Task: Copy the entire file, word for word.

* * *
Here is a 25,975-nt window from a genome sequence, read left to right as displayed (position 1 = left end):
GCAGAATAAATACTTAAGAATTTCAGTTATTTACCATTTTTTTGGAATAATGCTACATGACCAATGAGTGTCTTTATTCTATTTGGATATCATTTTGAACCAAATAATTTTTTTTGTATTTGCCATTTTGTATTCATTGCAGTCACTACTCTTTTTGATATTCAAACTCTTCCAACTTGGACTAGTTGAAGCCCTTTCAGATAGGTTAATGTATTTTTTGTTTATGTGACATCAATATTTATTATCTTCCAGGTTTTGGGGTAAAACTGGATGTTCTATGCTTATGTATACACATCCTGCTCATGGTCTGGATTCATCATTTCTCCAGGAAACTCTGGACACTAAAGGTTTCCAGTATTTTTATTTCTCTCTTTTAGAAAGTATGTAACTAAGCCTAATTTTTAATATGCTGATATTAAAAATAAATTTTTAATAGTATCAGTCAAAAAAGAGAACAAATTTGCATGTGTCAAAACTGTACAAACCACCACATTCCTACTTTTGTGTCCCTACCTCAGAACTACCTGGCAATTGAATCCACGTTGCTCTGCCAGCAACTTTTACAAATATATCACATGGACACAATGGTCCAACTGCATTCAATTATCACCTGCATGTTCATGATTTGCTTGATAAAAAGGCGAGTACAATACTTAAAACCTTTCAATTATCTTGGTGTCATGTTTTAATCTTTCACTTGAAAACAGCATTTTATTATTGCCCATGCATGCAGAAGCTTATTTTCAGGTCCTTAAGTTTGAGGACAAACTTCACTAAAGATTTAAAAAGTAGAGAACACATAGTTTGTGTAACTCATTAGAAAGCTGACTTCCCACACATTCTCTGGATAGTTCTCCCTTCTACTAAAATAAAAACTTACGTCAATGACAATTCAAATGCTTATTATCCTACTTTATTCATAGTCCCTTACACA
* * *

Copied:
Here is a 25,975-nt window from a genome sequence, read left to right as displayed (position 1 = left end):
GCAGAATAAATACTTAAGAATTTCAGTTATTTACCATTTTTTTGGAATAATGCTACATGACCAATGAGTGTCTTTATTCTATTTGGATATCATTTTGAACCAAATAATTTTTTTTGTATTTGCCATTTTGTATTCATTGCAGTCACTACTCTTTTTGATATTCAAACTCTTCCAACTTGGACTAGTTGAAGCCCTTTCAGATAGGTTAATGTATTTTTTGTTTATGTGACATCAATATTTATTATCTTCCAGGTTTTGGGGTAAAACTGGATGTTCTATGCTTATGTATACACATCCTGCTCATGGTCTGGATTCATCATTTCTCCAGGAAACTCTGGACACTAAAGGTTTCCAGTATTTTTATTTCTCTCTTTTAGAAAGTATGTAACTAAGCCTAATTTTTAATATGCTGATATTAAAAATAAATTTTTAATAGTATCAGTCAAAAAAGAGAACAAATTTGCATGTGTCAAAACTGTACAAACCACCACATTCCTACTTTTGTGTCCCTACCTCAGAACTACCTGGCAATTGAATCCACGTTGCTCTGCCAGCAACTTTTACAAATATATCACATGGACACAATGGTCCAACTGCATTCAATTATCACCTGCATGTTCATGATTTGCTTGATAAAAAGGCGAGTACAATACTTAAAACCTTTCAATTATCTTGGTGTCATGTTTTAATCTTTCACTTGAAAACAGCATTTTATTATTGCCCATGCATGCAGAAGCTTATTTTCAGGTCCTTAAGTTTGAGGACAAACTTCACTAAAGATTTAAAAAGTAGAGAACACATAGTTTGTGTAACTCATTAGAAAGCTGACTTCCCACACATTCTCTGGATAGTTCTCCCTTCTACTAAAATAAAAACTTACGTCAATGACAATTCAAATGCTTATTATCCTACTTTATTCATAGTCCCTTACACA